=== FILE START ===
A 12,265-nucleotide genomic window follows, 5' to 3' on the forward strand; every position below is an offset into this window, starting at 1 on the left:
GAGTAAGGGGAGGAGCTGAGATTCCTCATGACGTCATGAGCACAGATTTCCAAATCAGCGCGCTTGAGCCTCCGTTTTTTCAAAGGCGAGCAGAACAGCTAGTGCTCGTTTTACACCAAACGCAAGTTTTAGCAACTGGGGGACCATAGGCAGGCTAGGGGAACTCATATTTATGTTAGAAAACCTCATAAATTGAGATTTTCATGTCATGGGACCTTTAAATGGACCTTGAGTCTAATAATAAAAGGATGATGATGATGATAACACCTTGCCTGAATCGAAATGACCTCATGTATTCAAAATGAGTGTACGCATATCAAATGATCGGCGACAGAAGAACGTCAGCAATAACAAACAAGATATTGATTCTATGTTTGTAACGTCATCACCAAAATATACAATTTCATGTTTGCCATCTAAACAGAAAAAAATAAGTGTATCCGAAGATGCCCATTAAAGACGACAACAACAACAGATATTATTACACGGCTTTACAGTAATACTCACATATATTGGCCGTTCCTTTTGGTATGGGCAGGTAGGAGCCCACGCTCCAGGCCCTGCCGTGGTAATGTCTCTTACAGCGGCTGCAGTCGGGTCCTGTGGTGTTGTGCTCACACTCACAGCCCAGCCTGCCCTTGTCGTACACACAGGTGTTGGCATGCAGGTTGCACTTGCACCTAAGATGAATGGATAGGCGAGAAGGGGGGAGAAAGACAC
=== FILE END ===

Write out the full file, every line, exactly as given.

A 12,265-nucleotide genomic window follows, 5' to 3' on the forward strand; every position below is an offset into this window, starting at 1 on the left:
GAGTAAGGGGAGGAGCTGAGATTCCTCATGACGTCATGAGCACAGATTTCCAAATCAGCGCGCTTGAGCCTCCGTTTTTTCAAAGGCGAGCAGAACAGCTAGTGCTCGTTTTACACCAAACGCAAGTTTTAGCAACTGGGGGACCATAGGCAGGCTAGGGGAACTCATATTTATGTTAGAAAACCTCATAAATTGAGATTTTCATGTCATGGGACCTTTAAATGGACCTTGAGTCTAATAATAAAAGGATGATGATGATGATAACACCTTGCCTGAATCGAAATGACCTCATGTATTCAAAATGAGTGTACGCATATCAAATGATCGGCGACAGAAGAACGTCAGCAATAACAAACAAGATATTGATTCTATGTTTGTAACGTCATCACCAAAATATACAATTTCATGTTTGCCATCTAAACAGAAAAAAATAAGTGTATCCGAAGATGCCCATTAAAGACGACAACAACAACAGATATTATTACACGGCTTTACAGTAATACTCACATATATTGGCCGTTCCTTTTGGTATGGGCAGGTAGGAGCCCACGCTCCAGGCCCTGCCGTGGTAATGTCTCTTACAGCGGCTGCAGTCGGGTCCTGTGGTGTTGTGCTCACACTCACAGCCCAGCCTGCCCTTGTCGTACACACAGGTGTTGGCATGCAGGTTGCACTTGCACCTAAGATGAATGGATAGGCGAGAAGGGGGGAGAAAGACAC